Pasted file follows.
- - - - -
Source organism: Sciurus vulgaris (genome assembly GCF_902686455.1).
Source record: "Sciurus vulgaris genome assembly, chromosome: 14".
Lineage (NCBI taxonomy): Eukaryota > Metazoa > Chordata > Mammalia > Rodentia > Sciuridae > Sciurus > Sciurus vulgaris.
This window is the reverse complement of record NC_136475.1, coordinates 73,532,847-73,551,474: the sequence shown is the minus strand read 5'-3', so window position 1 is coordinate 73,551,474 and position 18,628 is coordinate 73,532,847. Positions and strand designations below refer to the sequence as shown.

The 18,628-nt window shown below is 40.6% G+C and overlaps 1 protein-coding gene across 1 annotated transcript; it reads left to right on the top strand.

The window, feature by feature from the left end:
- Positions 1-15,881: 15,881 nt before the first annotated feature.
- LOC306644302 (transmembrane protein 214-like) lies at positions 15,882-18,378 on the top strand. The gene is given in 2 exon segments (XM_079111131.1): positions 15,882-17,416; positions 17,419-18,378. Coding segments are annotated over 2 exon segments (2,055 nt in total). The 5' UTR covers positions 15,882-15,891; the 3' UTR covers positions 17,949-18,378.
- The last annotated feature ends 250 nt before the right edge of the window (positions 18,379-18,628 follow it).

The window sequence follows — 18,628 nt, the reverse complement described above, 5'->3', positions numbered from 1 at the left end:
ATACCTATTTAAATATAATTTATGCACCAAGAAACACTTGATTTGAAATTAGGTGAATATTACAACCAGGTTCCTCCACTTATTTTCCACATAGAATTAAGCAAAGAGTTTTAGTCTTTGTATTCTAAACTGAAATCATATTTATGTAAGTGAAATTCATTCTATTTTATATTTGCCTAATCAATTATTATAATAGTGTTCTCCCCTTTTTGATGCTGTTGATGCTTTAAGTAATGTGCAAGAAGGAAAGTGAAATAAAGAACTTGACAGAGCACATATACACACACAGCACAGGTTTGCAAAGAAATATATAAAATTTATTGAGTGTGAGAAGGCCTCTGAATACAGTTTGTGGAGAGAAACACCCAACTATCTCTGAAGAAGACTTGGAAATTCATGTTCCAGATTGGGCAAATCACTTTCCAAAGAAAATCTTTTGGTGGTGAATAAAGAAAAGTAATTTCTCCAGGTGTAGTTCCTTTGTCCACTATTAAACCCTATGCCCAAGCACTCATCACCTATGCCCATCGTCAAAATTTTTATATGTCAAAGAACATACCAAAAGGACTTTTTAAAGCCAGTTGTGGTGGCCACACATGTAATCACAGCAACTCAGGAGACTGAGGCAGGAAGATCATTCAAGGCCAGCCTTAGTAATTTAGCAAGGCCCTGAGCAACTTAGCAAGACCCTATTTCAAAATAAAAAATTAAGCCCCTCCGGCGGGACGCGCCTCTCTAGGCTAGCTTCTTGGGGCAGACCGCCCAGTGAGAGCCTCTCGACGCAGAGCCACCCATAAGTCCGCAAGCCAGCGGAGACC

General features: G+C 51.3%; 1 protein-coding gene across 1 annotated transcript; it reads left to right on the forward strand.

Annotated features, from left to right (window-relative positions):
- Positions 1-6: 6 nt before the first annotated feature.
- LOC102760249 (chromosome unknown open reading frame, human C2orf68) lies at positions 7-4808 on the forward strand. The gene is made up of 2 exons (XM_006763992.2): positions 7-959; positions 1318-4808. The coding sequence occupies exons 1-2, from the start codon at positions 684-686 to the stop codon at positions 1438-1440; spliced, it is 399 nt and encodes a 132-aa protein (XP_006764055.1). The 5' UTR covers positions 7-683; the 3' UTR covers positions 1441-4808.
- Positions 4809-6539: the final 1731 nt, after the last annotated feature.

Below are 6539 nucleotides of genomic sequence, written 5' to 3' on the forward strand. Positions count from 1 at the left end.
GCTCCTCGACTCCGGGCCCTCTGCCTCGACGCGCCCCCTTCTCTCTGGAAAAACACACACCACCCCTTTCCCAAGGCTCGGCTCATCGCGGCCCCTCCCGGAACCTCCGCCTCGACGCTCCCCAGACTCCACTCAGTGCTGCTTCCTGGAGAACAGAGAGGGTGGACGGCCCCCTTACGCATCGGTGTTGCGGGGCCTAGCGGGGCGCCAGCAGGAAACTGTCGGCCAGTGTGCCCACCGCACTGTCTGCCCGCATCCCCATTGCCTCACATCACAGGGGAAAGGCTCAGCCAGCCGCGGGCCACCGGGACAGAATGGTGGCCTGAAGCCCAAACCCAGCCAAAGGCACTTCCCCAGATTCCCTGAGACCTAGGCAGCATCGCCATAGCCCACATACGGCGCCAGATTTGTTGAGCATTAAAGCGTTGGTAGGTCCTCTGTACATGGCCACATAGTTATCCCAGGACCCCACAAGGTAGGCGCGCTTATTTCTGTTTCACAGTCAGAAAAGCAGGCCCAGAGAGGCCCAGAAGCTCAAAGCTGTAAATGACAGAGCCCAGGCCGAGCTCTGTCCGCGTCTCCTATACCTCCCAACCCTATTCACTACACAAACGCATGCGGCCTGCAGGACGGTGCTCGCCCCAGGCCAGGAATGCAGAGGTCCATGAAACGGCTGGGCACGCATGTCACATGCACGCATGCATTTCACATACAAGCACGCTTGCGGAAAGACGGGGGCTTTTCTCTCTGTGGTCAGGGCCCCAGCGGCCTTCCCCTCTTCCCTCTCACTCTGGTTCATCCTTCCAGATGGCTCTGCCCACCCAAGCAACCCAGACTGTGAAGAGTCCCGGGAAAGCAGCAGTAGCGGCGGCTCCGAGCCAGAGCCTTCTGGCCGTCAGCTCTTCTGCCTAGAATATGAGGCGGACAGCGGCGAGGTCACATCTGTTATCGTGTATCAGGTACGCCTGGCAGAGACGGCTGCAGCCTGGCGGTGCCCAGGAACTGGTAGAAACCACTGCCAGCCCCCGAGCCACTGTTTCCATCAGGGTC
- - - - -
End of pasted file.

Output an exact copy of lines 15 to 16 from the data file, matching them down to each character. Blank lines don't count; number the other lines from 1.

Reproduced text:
- LOC102760249 (chromosome unknown open reading frame, human C2orf68) lies at positions 7-4808 on the forward strand. The gene is made up of 2 exons (XM_006763992.2): positions 7-959; positions 1318-4808. The coding sequence occupies exons 1-2, from the start codon at positions 684-686 to the stop codon at positions 1438-1440; spliced, it is 399 nt and encodes a 132-aa protein (XP_006764055.1). The 5' UTR covers positions 7-683; the 3' UTR covers positions 1441-4808.
- Positions 4809-6539: the final 1731 nt, after the last annotated feature.